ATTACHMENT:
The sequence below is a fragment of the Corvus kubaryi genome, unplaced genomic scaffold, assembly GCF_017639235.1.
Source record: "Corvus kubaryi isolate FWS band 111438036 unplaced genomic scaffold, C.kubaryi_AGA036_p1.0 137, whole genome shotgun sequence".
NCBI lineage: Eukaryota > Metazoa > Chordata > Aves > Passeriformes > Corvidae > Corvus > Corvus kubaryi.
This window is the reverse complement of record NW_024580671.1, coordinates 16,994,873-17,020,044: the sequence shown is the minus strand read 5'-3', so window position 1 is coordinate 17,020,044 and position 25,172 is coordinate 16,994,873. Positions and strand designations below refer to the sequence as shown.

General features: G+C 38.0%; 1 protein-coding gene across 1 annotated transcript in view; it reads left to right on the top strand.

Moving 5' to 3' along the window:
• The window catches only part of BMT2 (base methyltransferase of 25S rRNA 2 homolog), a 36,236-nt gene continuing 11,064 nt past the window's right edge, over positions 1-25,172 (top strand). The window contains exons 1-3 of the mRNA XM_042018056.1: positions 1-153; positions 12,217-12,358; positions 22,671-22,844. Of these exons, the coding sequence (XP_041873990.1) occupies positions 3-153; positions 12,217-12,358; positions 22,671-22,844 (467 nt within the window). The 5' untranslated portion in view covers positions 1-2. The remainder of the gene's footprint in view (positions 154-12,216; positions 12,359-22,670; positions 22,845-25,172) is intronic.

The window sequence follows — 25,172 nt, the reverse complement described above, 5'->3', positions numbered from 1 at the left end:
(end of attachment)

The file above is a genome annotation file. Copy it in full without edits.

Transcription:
The sequence below is a fragment of the Corvus kubaryi genome, unplaced genomic scaffold, assembly GCF_017639235.1.
Source record: "Corvus kubaryi isolate FWS band 111438036 unplaced genomic scaffold, C.kubaryi_AGA036_p1.0 137, whole genome shotgun sequence".
NCBI lineage: Eukaryota > Metazoa > Chordata > Aves > Passeriformes > Corvidae > Corvus > Corvus kubaryi.
This window is the reverse complement of record NW_024580671.1, coordinates 16,994,873-17,020,044: the sequence shown is the minus strand read 5'-3', so window position 1 is coordinate 17,020,044 and position 25,172 is coordinate 16,994,873. Positions and strand designations below refer to the sequence as shown.

General features: G+C 38.0%; 1 protein-coding gene across 1 annotated transcript in view; it reads left to right on the top strand.

Moving 5' to 3' along the window:
• The window catches only part of BMT2 (base methyltransferase of 25S rRNA 2 homolog), a 36,236-nt gene continuing 11,064 nt past the window's right edge, over positions 1-25,172 (top strand). The window contains exons 1-3 of the mRNA XM_042018056.1: positions 1-153; positions 12,217-12,358; positions 22,671-22,844. Of these exons, the coding sequence (XP_041873990.1) occupies positions 3-153; positions 12,217-12,358; positions 22,671-22,844 (467 nt within the window). The 5' untranslated portion in view covers positions 1-2. The remainder of the gene's footprint in view (positions 154-12,216; positions 12,359-22,670; positions 22,845-25,172) is intronic.

The window sequence follows — 25,172 nt, the reverse complement described above, 5'->3', positions numbered from 1 at the left end: